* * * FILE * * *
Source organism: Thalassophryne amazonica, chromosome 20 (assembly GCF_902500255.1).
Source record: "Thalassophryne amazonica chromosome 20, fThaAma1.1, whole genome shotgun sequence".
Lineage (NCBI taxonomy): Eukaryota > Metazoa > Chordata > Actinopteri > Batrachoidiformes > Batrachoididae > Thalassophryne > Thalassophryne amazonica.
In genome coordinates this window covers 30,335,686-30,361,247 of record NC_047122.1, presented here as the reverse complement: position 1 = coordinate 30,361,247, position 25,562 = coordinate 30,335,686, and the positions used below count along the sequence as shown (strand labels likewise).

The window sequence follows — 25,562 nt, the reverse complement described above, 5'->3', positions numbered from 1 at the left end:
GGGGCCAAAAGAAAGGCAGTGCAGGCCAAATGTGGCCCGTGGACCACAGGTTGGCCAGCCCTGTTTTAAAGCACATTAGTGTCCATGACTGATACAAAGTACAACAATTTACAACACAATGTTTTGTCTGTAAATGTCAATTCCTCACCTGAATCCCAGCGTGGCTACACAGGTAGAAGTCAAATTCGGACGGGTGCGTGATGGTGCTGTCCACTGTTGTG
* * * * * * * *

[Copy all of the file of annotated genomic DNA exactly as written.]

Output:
Source organism: Thalassophryne amazonica, chromosome 20 (assembly GCF_902500255.1).
Source record: "Thalassophryne amazonica chromosome 20, fThaAma1.1, whole genome shotgun sequence".
Lineage (NCBI taxonomy): Eukaryota > Metazoa > Chordata > Actinopteri > Batrachoidiformes > Batrachoididae > Thalassophryne > Thalassophryne amazonica.
In genome coordinates this window covers 30,335,686-30,361,247 of record NC_047122.1, presented here as the reverse complement: position 1 = coordinate 30,361,247, position 25,562 = coordinate 30,335,686, and the positions used below count along the sequence as shown (strand labels likewise).

The window sequence follows — 25,562 nt, the reverse complement described above, 5'->3', positions numbered from 1 at the left end:
GGGGCCAAAAGAAAGGCAGTGCAGGCCAAATGTGGCCCGTGGACCACAGGTTGGCCAGCCCTGTTTTAAAGCACATTAGTGTCCATGACTGATACAAAGTACAACAATTTACAACACAATGTTTTGTCTGTAAATGTCAATTCCTCACCTGAATCCCAGCGTGGCTACACAGGTAGAAGTCAAATTCGGACGGGTGCGTGATGGTGCTGTCCACTGTTGTG